5

I've got a modest use case for an indexed view, which collapses out a column and sums all entries from a large table:

CREATE VIEW dbo.Losses_CombinedPortfolio WITH SCHEMABINDING
AS
    SELECT [Category], [Year], SUM(ISNULL(Loss,0)) AS [Loss], COUNT_BIG(*) as [Count]
    FROM dbo.Sub_Portfolio_Losses
    GROUP BY [Category], [Year]
GO
CREATE UNIQUE CLUSTERED INDEX Idx ON dbo.Losses_CombinedPortfolio([Category], [Year]);

My original goals were more ambitious, but indexed views are so restrive... I'd be happy enough just to get this to work.

Sadly, when I try to do a basic query on this indexed view (SELECT TOP (100) * FROM Losses_CombinedPortfolio ORDER BY Loss DESC), the query is just as slow, and the actual execution plan shows that it's always going back to the source table and computing the aggregations from scratch each time:

actual execution plan

I can only assume that this is because my computed "Loss" column isn't getting materialized - but that would surprise me, since the clustered index creation succeeds.


Note that my primary use-case for this view is to sort by Loss descending, but I couldn't manage to explicitly create an index that includes it:

CREATE UNIQUE CLUSTERED INDEX Idx ON dbo.Losses_CombinedPortfolio(Category, Loss DESC, [Year]);

I get the error:

Cannot create index or statistics 'Idx' on view 'dbo.Losses_CombinedPortfolio' because key column 'Loss' is imprecise, computed and not persisted. Consider removing reference to column in view index or statistics key or changing column to be precise. If column is computed in base table consider marking it PERSISTED there.

I tried resolving the "imprecise" by casting the summed loss to types other than float (even tried truncating it to bigint) but it seems this error is stemming from the underlying type used to compute the sum.

I'm confused - I've seen other questions claim that they were able to successfully perform aggregations such as sum in their indexed views, so I'm not sure why this wouldn't work.

12

You need to use the NOEXPAND query hint (I'm assuming you're on Standard Edition of SQL Server, as Enterprise won't expand by default) in order for your query to use the Indexed View (instead of expanding it to the underlying table). This will solve your first issue.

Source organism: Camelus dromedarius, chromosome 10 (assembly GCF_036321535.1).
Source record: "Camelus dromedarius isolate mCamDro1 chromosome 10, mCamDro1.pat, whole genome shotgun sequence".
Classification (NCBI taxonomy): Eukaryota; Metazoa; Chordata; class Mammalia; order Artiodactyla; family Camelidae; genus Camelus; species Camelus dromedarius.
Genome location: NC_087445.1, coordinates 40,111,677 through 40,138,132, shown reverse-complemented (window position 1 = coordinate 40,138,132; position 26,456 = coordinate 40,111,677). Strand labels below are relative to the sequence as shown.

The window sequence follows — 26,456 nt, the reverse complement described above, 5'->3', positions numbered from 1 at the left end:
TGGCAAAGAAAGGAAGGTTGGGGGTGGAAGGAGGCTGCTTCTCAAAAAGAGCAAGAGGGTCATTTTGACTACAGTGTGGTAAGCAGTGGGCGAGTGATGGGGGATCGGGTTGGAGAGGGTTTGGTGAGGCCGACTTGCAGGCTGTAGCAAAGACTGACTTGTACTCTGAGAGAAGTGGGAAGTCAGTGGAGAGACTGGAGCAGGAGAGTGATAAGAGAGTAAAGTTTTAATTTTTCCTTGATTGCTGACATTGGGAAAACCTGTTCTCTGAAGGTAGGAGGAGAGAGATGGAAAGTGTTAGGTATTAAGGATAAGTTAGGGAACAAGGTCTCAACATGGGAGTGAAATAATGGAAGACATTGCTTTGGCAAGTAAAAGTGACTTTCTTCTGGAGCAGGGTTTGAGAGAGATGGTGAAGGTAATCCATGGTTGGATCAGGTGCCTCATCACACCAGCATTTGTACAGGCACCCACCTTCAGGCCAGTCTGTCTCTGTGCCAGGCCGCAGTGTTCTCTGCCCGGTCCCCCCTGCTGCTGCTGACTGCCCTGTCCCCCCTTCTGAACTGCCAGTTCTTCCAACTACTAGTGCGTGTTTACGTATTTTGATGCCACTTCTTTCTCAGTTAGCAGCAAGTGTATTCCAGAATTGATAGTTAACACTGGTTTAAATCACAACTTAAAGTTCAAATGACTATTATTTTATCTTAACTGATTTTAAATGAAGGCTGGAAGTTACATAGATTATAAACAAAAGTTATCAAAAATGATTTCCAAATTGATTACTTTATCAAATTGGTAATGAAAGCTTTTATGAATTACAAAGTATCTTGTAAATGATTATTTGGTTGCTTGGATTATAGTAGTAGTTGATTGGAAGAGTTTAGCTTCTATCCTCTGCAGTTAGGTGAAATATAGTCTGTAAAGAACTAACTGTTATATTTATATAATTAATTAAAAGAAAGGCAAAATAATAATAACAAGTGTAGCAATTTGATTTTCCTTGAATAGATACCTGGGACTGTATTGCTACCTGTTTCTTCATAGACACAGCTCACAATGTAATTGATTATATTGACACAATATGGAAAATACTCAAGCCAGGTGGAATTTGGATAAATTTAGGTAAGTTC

This is how you can use it in your query:

SELECT TOP (100) * 
FROM Losses_CombinedPortfolio WITH (NOEXPAND)
ORDER BY Loss DESC

You can see more information in the Query Hints docs by Microsoft. But this is the relevant section to what you're currently experiencing:

The indexed view is not expanded only if the view is directly referenced in the SELECT part of the query and WITH (NOEXPAND) or WITH (NOEXPAND, INDEX( index_value [ ,...n ] ) ) is specified.

This is one of the few query hints you can utilize without worrying about it being bad practice, and actually it's recommended to use for certain reasons as well.

As far as your issue with the "imprecise" error, this is as you guessed it, due to the Loss column being of type FLOAT (which effectively is nondeterministic across different CPU architectures). So even casting it won't help you, you'd have to change the underlying type to something that is precise so that value is materialized in the table before you can index it in the view. (E.g. if you can change the data type to DECIMAL, then you'd be able to add that column to your index.)

3
  • 2
    Indeed, adding WITH (NOEXPAND) made use of the materialized index and performed about 100 times faster. Such a shame it couldn't come to that conclusion itself. Thanks for the answer. – Alain Dec 16 '20 at 14:31
  • 2
    @Alain don't feel too bad, the only reason I knew the answer so quickly was because I had to ask the same question twice on DBA.StackExchange before it finally stuck in my brain. :) I use indexed views rather often as well. The automation of not expanding is just a feature difference from Standard and Enterprise edition. Any other questions, feel free and I'll do my best to answer. Best of luck! – J.D. Dec 16 '20 at 15:30
  • @Alain if you pay a lot more for the Enterprise version it would save you having to use the NEXPAND option and even remove the need to use the indexed view at all in the query. – Ian Ringrose Dec 16 '20 at 16:06

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